EU urges U.S. to share control of ICANN with other countries
IDG News Service - Viviane Reding, the European commissioner for Internet-related issues, called today for a new multilateral approach to Internet governance once the current system expires at the end of September.
The Internet Corporation for Assigned Names and Numbers (ICANN) is a private, nonprofit corporation established in California. It is responsible for some of the most sensitive issues related to Internet governance, such as top-level domains and management of the Domain Name System, which ensures that millions of computers can connect to each other. ICANN is partly controlled by the U.S. Department of Commerce. Earlier attempts to internationalize ICANN failed.
Reding said the change of administration in Washington offered renewed hope in this direction. "I trust that President Obama will have the courage, the wisdom and the respect for the global nature of the Internet to pave the way in September for a new, more accountable, more transparent, more democratic and more multilateral form of Internet governance," she said in a video blog posted on her Web site. The time to act is now, she added. "And Europe will be ready to support President Obama in his efforts," she said.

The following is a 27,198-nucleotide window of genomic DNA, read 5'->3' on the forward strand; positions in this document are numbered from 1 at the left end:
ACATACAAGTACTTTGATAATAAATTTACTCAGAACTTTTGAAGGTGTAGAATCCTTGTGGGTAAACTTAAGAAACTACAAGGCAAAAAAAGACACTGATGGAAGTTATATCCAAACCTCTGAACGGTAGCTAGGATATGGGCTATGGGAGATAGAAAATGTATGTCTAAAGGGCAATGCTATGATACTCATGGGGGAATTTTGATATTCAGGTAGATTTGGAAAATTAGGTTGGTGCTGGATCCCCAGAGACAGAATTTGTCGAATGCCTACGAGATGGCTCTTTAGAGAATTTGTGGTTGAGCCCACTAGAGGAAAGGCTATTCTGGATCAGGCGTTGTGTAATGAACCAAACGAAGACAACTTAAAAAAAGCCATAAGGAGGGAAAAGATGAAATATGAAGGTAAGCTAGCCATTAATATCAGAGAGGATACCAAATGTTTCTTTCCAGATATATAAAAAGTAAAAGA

ICANN's remit expires on Sept. 30. Reding proposed a successor body of the same name that is fully privatized adn that applies strict transparency rules. She also suggested setting up an independent judicial body as well as an intergovernmental body, possibly based on the G12 forum of governments from around the world, to oversee ICANN in future.
"In the long run, it is not defendable that the government department of only one country has oversight of an Internet function which is used by hundreds of millions of people in countries all over the world," Reding said.
A "G12 for Internet governance" would be an informal group of government representatives that meets at least twice a year. The group would provide swift reaction in case of threats to the stability, security and openness of the Internet, Reding suggested.
To be geographically balanced, this body would include two representatives from North America, South America, Europe and Africa, three from Asia and one from Australia, as well as the chairman of ICANN as a nonvoting member, she added. On Wednesday, the European Commission will hold a public hearing in Brussels on the future of Internet governance.
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